Facebook

Twitter

Country of Origin

China

South Korea, now Japan-owned

South Korea

US

US

US

Global User base

(millions)

400*

230*

100*

300**

1,555

500

Tech in Asia, August 2013 This statistic gives information on the most popular mobile messenger apps in Asia as of August 2013, based on number of registered users worldwide. As of that month, NHN Japan’s LINE app had 230 million registered users, up from 100 million registered users in January 2013.

**The Next Web; WhatsApp This statistic shows a timeline with the amount of monthly active WhatsApp users worldwide as of October 2013. In August 2013, the mobile messaging platform announced more than 300 million monthly active users, up from over 250 million in June 2013.

About the Author

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Ruth Ong


Ruth Ong is an Art Director at Grey New York. She hails from sunny Singapore and has called New York home for the past 8 years. Besides art, strategy and all things digital, she loves sailing and culinary encounters of the third kind. Twitter: @ruth__ong 

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Last week, I was lucky enough to escape the frozen tundra of New York for a few days to moderate a panel with a group of members of the IAB Mobile Committee (folks from CBS Interactive, Millennial Media, Pandora, and TargetSpot) at the Online Marketing Summit in San Diego. I thought (though as moderator I may be biased) it was a great conversation, looking at the year ahead in mobile advertising.

iStock_000007887592XSmall.jpgWe kicked off by tackling one of the great industry clichés, namely that this is “the year of mobile.” This phrase has been a constant at every mobile meeting, event, summit, and panel since at least 1999, and onstage at OMS the panel agreed that we need to move beyond it. “Year of mobile” is irrelevant, because we’re living in the era of mobile, and it’s something that publishers, agencies, and marketers alike need to understand and internalize. With that in mind, I committed to never utter the phrase “year of mobile” at a conference again. If you catch me doing it, call me on it.

Someone did raise the question of whether this is the “year of the tablet,” which I reserve the right to repeat ad nauseum.

The best takeaways from the panel were some great pieces of advice for marketers, including the following:

  • You can’t just cram a full website down onto a mobile device and expect success. Even if the network and smartphone can display your content, the screen real estate and more importantly the consumer mindset are different in the mobile world, so sites optimized for mobile will always do better than repurposed Web pages as mobile destinations/landing pages.
  • Don’t create a mobile silo. Mobile works best when it’s integrated into a broader marketing strategy. Simply throwing the $30K left over after the rest of the campaign is planned out at mobile is not a path to success. In fact as mobile increasingly becomes the glue that binds all the other media in a campaign together, it’s going to be ever more important to consider mobile at the outset of any campaign planning process.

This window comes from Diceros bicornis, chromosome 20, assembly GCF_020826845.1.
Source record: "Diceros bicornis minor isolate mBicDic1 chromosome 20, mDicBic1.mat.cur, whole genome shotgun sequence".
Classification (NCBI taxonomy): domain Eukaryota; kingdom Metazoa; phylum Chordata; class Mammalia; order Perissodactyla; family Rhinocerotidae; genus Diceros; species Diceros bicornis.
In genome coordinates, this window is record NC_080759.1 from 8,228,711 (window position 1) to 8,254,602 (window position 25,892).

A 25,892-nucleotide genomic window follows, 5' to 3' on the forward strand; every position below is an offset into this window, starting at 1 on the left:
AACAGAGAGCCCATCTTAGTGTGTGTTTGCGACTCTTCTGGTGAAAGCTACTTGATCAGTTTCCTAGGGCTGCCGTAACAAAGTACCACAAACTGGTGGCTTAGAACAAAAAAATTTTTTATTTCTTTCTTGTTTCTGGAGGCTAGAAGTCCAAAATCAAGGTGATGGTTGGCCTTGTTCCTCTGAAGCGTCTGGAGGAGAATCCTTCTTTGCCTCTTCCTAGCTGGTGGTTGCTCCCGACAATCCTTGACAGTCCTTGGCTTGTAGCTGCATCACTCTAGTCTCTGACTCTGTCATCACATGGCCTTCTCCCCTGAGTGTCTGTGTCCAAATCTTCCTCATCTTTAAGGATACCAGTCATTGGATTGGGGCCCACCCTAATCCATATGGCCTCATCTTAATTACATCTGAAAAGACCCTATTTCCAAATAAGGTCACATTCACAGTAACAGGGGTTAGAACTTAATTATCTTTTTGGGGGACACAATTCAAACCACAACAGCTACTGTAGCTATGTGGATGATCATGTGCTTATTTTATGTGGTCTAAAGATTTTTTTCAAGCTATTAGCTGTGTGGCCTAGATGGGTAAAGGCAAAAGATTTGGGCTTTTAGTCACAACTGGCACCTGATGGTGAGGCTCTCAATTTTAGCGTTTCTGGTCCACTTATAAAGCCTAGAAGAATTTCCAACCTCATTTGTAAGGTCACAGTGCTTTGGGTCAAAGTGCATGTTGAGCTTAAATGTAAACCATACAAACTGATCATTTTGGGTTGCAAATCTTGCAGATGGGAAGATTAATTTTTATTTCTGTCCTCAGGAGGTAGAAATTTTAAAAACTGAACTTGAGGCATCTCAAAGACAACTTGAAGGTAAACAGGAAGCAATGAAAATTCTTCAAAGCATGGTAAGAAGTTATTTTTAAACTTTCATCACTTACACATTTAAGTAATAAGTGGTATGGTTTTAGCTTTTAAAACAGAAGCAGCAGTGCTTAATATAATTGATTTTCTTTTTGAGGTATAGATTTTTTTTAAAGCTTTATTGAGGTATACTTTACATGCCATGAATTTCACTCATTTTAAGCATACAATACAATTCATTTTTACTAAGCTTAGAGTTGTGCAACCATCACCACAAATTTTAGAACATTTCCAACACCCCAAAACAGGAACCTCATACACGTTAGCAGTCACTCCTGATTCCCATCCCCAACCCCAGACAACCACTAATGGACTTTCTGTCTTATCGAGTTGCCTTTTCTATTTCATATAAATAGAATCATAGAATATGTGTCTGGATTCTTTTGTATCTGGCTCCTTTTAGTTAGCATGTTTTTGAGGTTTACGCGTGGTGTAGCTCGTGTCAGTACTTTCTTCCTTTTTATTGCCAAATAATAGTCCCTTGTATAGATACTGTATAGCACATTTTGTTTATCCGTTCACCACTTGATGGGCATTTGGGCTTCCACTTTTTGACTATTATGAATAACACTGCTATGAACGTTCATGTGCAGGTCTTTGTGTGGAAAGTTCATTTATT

• Let someone else do the heavy lifting. Let’s face it, mobile is a complex landscape. With upwards of 5,000 devices and 15 operating systems, making sure that a campaign, site, or app works across devices and networks is hard. But there are tons of companies that can help manage that complex landscape.
  • Focus on people, not devices. While it’s tempting to plan a campaign tailored to the new, hot device on the market, marketers should approach mobile like they do any other medium, and start with the goal of the campaign and who they want to reach. The device(s) to target should follow from that. In some cases it’ll be a specific device or operating system, but usually it’ll be a combination of several. Mobile’s evolved beyond targeting solely based on sites or devices; explore opportunities to target demographic, psychographic, and behavioral segments.
  • Plan success metrics early to focus on the right ones. Mobile is a chance to grow an interactive advertising business with the hindsight of what we did right, and wrong, on the Web. Avoiding click-throughs becoming a dominant success metric would be a great win for Web hindsight. Clicks to mobile landing pages are just the tip of the iceberg of what you can do (and measure) with mobile ad campaigns. Interactions, shares, texts, calls, stores located, apps downloaded, views, coupon redemptions, and impressions, are all possible success metrics—and nearly everything is measurable. Just like the web, think about the goals of the campaign first, figure out what success metrics will matter, and go from there.

It’s an exciting year for the industry (even if I can’t call it the year of you-know-what), and an exciting time for the IAB as we ramp up our resources devoted to helping the mobile advertising industry grow. The IAB published a Mobile Buyer’s Guide in 2009. That was a long time ago in mobile terms, but the advice in it is actually pretty consistent with the points the panel discussed: details may change, but good strategy is good strategy. Marketers who want to learn more can start by looking there, and feel free to get in touch with the IAB Mobile Marketing Center of Excellence. We’re eager to help!

Joe Laszlo is Deputy Director of the Mobile Marketing Center of Excellence, at the IAB